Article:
Rabbanit Dr. Liz Shayne
What is Neurodivergent Torah?
This essay is dedicated to the students of Maharat and YCT. Thank you for asking me what neurodivergent Torah is and accepting that it sometimes takes a month for me to put together an answer.
A few weeks ago, I was on a panel of neurodivergent rabbis and was asked by one of my students if I could talk about what neurodivergent Torah was. True to my autistic self, I responded, “Actually, I have an annotated bibliography.”
This is true. Over the past few years, even before I was formally diagnosed, I have been collecting essays, podcasts, videos, and other forms of divrei Torah that discuss neurodivergence. As my collection has grown, so has its impact on me. R. Elli Fischer’s essay, entitled “The Haunted Yeshiva: Abaye and the Torah of ADHD,” inspired my own analysis of R. Eliezer b. Hyrcanus, a Talmudic figure who is something between a role model and a cautionary tale for me. In talking about my article, I met Leah Ahavah, the Autistic Rebbetzen, and learned about her vision of Moshe Rabbeinu as autistic, which immediately made sense to me. She uses an autistic lens to examine the tension between Moshe as representative of the Israelites; Moshe as separate from them; and Moshe struggling to relate to them in very specific ways. But she tells this story better than I do in her video essay on the subject.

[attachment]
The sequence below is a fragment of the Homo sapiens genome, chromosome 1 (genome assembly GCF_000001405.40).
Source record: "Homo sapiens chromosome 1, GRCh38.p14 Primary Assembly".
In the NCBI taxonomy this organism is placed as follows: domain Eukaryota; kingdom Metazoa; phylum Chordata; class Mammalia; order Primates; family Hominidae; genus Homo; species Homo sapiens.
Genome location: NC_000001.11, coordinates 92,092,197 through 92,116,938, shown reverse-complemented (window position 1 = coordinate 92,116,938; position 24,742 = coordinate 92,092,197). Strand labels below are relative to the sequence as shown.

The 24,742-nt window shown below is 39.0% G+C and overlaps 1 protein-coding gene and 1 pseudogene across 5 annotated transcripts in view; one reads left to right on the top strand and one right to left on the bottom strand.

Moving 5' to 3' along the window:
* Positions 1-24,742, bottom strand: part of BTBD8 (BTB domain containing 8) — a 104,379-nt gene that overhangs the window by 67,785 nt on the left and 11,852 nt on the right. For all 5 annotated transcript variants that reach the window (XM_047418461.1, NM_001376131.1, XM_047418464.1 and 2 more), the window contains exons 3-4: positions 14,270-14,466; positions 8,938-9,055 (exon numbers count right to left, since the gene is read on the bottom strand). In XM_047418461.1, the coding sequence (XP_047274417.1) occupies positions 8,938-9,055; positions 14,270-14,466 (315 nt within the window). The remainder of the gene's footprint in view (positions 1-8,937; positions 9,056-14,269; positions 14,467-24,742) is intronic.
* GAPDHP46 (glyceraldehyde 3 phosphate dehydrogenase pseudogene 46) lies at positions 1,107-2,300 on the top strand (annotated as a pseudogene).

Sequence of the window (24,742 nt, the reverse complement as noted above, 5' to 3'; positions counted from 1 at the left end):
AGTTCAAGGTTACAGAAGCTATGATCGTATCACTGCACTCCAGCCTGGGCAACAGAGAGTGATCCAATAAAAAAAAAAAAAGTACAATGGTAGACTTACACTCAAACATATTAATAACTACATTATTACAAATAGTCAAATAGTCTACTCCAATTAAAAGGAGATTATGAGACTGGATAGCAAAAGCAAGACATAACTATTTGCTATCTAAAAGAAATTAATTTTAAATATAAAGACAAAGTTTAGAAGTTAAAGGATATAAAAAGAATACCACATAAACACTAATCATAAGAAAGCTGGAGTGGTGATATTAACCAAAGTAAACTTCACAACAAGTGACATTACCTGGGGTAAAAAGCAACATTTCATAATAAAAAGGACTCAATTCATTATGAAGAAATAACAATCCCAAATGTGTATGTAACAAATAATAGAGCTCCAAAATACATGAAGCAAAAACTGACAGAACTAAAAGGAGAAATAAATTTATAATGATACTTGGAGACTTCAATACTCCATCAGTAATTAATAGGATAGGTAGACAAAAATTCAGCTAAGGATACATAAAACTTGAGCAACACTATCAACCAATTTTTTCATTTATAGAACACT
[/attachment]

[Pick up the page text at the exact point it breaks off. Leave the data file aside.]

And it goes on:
These works specifically are “neurodivergent Torah” because they analyze Jewish figures and stories in a way that gives rise to neurodivergent interpretations of Torah and Judaism. In contrast, I have also encountered essays arguing that certain characters in Tanakh are disabled or neurodivergent but that, in performing that analysis, do not use it to teach neurodivergent Torah. The difference is that neurodivergent Torah offers some kind of understanding or meaning beyond awareness of diversity. It is also a dvar Torah.